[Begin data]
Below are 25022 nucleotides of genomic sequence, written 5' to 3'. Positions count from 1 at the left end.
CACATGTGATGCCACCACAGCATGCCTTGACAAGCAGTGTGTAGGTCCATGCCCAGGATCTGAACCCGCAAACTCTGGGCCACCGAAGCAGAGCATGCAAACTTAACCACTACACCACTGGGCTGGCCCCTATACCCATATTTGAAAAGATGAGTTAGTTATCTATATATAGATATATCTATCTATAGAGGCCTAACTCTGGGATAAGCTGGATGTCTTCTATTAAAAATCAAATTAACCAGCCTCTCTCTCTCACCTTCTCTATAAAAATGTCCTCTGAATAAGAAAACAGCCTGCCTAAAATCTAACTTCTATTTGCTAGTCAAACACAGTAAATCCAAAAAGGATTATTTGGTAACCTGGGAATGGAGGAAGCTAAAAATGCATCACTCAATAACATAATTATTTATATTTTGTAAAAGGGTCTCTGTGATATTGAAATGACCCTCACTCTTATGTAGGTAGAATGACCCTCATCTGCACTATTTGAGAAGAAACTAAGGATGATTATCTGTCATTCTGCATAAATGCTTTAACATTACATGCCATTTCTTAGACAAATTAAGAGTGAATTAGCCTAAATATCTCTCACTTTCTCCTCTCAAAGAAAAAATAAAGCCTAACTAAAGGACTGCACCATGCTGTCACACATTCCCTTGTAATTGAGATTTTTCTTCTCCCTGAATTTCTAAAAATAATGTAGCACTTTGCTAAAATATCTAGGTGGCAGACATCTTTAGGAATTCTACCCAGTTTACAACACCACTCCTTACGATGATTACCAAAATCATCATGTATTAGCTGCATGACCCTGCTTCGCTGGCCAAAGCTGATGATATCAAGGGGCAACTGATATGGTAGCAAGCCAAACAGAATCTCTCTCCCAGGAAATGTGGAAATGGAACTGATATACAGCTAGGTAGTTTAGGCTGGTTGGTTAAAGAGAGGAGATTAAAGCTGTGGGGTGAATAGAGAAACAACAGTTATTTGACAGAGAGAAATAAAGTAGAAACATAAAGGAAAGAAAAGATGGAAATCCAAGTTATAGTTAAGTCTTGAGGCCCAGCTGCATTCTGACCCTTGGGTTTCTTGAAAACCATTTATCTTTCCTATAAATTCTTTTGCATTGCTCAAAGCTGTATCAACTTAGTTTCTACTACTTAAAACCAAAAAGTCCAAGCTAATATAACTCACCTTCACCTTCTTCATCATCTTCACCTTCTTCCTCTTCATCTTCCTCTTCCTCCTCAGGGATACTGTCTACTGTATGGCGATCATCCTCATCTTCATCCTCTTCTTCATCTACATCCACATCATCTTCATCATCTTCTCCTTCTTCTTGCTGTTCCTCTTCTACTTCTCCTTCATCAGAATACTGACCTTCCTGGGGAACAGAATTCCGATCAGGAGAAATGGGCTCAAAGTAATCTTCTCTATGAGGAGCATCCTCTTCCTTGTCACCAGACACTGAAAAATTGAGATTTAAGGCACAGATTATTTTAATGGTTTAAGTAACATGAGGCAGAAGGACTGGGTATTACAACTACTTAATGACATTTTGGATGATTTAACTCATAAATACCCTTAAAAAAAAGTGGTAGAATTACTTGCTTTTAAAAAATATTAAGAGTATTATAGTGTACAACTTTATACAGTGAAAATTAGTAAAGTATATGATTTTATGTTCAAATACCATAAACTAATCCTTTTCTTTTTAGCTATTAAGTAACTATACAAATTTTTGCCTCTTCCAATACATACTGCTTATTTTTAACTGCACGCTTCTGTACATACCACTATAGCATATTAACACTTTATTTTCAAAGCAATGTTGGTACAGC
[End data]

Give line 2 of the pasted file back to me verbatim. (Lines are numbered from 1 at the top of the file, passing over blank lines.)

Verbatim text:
CACATGTGATGCCACCACAGCATGCCTTGACAAGCAGTGTGTAGGTCCATGCCCAGGATCTGAACCCGCAAACTCTGGGCCACCGAAGCAGAGCATGCAAACTTAACCACTACACCACTGGGCTGGCCCCTATACCCATATTTGAAAAGATGAGTTAGTTATCTATATATAGATATATCTATCTATAGAGGCCTAACTCTGGGATAAGCTGGATGTCTTCTATTAAAAATCAAATTAACCAGCCTCTCTCTCTCACCTTCTCTATAAAAATGTCCTCTGAATAAGAAAACAGCCTGCCTAAAATCTAACTTCTATTTGCTAGTCAAACACAGTAAATCCAAAAAGGATTATTTGGTAACCTGGGAATGGAGGAAGCTAAAAATGCATCACTCAATAACATAATTATTTATATTTTGTAAAAGGGTCTCTGTGATATTGAAATGACCCTCACTCTTATGTAGGTAGAATGACCCTCATCTGCACTATTTGAGAAGAAACTAAGGATGATTATCTGTCATTCTGCATAAATGCTTTAACATTACATGCCATTTCTTAGACAAATTAAGAGTGAATTAGCCTAAATATCTCTCACTTTCTCCTCTCAAAGAAAAAATAAAGCCTAACTAAAGGACTGCACCATGCTGTCACACATTCCCTTGTAATTGAGATTTTTCTTCTCCCTGAATTTCTAAAAATAATGTAGCACTTTGCTAAAATATCTAGGTGGCAGACATCTTTAGGAATTCTACCCAGTTTACAACACCACTCCTTACGATGATTACCAAAATCATCATGTATTAGCTGCATGACCCTGCTTCGCTGGCCAAAGCTGATGATATCAAGGGGCAACTGATATGGTAGCAAGCCAAACAGAATCTCTCTCCCAGGAAATGTGGAAATGGAACTGATATACAGCTAGGTAGTTTAGGCTGGTTGGTTAAAGAGAGGAGATTAAAGCTGTGGGGTGAATAGAGAAACAACAGTTATTTGACAGAGAGAAATAAAGTAGAAACATAAAGGAAAGAAAAGATGGAAATCCAAGTTATAGTTAAGTCTTGAGGCCCAGCTGCATTCTGACCCTTGGGTTTCTTGAAAACCATTTATCTTTCCTATAAATTCTTTTGCATTGCTCAAAGCTGTATCAACTTAGTTTCTACTACTTAAAACCAAAAAGTCCAAGCTAATATAACTCACCTTCACCTTCTTCATCATCTTCACCTTCTTCCTCTTCATCTTCCTCTTCCTCCTCAGGGATACTGTCTACTGTATGGCGATCATCCTCATCTTCATCCTCTTCTTCATCTACATCCACATCATCTTCATCATCTTCTCCTTCTTCTTGCTGTTCCTCTTCTACTTCTCCTTCATCAGAATACTGACCTTCCTGGGGAACAGAATTCCGATCAGGAGAAATGGGCTCAAAGTAATCTTCTCTATGAGGAGCATCCTCTTCCTTGTCACCAGACACTGAAAAATTGAGATTTAAGGCACAGATTATTTTAATGGTTTAAGTAACATGAGGCAGAAGGACTGGGTATTACAACTACTTAATGACATTTTGGATGATTTAACTCATAAATACCCTTAAAAAAAAGTGGTAGAATTACTTGCTTTTAAAAAATATTAAGAGTATTATAGTGTACAACTTTATACAGTGAAAATTAGTAAAGTATATGATTTTATGTTCAAATACCATAAACTAATCCTTTTCTTTTTAGCTATTAAGTAACTATACAAATTTTTGCCTCTTCCAATACATACTGCTTATTTTTAACTGCACGCTTCTGTACATACCACTATAGCATATTAACACTTTATTTTCAAAGCAATGTTGGTACAGC